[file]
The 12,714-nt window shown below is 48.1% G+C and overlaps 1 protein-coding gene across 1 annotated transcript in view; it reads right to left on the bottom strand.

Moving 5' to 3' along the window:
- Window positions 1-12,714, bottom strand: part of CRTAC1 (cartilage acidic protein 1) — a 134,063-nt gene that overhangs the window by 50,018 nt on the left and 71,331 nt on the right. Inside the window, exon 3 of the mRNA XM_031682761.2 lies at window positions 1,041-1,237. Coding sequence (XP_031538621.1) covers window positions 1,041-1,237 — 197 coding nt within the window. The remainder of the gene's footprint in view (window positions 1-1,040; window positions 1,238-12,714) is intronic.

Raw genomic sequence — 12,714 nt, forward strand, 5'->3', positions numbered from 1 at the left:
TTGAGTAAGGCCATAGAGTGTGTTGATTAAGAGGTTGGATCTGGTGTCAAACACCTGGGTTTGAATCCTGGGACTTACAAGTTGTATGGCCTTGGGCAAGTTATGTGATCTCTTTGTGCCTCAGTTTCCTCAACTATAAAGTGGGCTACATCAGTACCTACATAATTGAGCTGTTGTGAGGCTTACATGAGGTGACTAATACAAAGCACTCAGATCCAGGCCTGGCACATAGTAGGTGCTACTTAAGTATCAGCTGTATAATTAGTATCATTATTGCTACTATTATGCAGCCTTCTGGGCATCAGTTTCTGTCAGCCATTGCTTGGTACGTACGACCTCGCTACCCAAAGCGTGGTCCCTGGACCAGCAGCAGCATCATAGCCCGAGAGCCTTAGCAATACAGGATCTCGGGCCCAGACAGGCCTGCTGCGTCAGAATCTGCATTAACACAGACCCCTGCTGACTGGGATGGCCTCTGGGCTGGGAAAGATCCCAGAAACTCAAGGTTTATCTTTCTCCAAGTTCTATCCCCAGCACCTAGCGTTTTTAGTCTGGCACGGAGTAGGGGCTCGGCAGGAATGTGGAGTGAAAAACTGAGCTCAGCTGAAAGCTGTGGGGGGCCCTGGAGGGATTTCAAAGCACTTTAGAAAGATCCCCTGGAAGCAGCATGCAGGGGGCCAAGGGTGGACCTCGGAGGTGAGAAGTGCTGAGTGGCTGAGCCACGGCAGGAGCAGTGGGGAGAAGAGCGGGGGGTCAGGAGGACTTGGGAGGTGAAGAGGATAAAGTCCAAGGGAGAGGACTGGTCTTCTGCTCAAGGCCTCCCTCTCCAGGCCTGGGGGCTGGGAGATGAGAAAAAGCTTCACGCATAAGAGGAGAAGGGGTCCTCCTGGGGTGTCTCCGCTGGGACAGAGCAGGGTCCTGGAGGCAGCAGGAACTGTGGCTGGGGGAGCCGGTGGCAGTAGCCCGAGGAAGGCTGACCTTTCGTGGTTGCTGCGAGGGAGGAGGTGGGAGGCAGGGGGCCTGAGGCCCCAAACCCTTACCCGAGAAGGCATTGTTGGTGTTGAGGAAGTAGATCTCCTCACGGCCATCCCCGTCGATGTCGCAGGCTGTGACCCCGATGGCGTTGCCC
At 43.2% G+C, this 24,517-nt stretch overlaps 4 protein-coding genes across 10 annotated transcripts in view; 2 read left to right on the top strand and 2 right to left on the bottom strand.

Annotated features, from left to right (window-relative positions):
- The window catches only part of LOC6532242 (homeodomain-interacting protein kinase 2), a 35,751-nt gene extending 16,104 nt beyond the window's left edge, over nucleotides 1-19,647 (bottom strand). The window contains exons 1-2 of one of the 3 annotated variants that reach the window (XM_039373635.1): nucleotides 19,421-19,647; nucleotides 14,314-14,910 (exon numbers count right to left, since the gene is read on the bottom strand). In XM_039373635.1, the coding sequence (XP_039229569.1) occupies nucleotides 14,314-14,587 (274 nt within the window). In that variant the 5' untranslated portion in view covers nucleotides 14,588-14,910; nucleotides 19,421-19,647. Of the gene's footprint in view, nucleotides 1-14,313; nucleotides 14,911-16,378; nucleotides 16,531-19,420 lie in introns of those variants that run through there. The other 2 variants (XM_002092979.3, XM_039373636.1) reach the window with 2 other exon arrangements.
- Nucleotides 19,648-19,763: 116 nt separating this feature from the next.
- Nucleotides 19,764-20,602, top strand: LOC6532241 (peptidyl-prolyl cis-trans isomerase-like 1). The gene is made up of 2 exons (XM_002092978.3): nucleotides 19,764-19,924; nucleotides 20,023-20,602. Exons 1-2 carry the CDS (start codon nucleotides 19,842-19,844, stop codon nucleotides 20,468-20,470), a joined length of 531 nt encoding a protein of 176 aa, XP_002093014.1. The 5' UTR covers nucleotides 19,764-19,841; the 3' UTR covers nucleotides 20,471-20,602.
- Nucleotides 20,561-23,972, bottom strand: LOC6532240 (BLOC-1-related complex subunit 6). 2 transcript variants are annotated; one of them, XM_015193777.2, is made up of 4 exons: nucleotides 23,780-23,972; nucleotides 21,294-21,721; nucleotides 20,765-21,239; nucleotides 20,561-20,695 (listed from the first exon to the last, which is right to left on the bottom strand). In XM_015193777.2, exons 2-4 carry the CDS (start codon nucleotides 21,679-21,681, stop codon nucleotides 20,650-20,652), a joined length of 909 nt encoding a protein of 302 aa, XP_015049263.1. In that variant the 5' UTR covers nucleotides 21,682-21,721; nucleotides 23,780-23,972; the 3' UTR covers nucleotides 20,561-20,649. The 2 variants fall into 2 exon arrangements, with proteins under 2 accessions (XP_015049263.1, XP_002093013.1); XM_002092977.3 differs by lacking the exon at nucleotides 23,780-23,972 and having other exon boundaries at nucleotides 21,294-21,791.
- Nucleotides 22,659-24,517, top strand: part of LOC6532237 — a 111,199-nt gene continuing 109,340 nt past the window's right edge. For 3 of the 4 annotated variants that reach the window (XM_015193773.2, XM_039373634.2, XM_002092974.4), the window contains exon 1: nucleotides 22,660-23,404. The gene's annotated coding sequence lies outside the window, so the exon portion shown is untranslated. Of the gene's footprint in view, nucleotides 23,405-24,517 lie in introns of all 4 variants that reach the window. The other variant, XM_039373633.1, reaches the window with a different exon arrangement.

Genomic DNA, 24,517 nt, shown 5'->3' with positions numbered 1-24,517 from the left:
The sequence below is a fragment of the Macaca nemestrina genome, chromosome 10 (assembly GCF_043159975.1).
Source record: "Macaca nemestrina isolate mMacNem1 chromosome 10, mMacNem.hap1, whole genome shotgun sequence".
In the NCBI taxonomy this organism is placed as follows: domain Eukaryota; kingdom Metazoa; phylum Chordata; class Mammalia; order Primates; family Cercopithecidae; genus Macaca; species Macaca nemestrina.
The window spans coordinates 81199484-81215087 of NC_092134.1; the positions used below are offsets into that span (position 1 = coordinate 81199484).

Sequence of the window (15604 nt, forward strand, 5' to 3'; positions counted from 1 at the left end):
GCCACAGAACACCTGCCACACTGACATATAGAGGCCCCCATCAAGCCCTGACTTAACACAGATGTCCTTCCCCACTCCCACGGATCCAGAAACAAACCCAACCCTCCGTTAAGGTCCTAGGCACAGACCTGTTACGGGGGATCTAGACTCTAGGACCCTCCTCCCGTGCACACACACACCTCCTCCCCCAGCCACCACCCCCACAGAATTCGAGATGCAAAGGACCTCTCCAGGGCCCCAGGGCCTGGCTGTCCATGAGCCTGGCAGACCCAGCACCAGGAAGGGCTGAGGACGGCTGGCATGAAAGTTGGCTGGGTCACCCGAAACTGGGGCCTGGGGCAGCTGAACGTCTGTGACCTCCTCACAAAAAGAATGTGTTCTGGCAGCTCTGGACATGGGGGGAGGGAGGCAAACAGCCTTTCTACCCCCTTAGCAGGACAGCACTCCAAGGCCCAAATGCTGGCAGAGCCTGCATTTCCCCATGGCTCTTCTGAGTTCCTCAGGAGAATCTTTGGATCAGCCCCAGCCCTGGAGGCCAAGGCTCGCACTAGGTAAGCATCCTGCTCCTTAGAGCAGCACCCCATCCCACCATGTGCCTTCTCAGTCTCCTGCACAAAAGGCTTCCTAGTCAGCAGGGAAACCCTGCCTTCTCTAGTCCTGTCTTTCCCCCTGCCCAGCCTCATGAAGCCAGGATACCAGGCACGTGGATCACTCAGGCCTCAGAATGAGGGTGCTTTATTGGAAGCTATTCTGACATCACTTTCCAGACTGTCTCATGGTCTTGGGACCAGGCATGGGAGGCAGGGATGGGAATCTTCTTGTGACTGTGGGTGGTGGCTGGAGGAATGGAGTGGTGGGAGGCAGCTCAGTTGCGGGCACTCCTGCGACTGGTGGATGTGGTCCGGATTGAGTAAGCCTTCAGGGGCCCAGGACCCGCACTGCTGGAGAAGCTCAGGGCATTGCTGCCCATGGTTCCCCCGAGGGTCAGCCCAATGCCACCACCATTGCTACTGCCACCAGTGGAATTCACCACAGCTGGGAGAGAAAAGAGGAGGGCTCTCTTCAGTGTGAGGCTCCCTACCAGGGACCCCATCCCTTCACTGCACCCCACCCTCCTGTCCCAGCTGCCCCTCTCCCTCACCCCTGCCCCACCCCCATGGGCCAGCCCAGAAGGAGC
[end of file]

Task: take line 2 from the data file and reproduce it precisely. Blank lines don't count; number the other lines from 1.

Moving 5' to 3' along the window: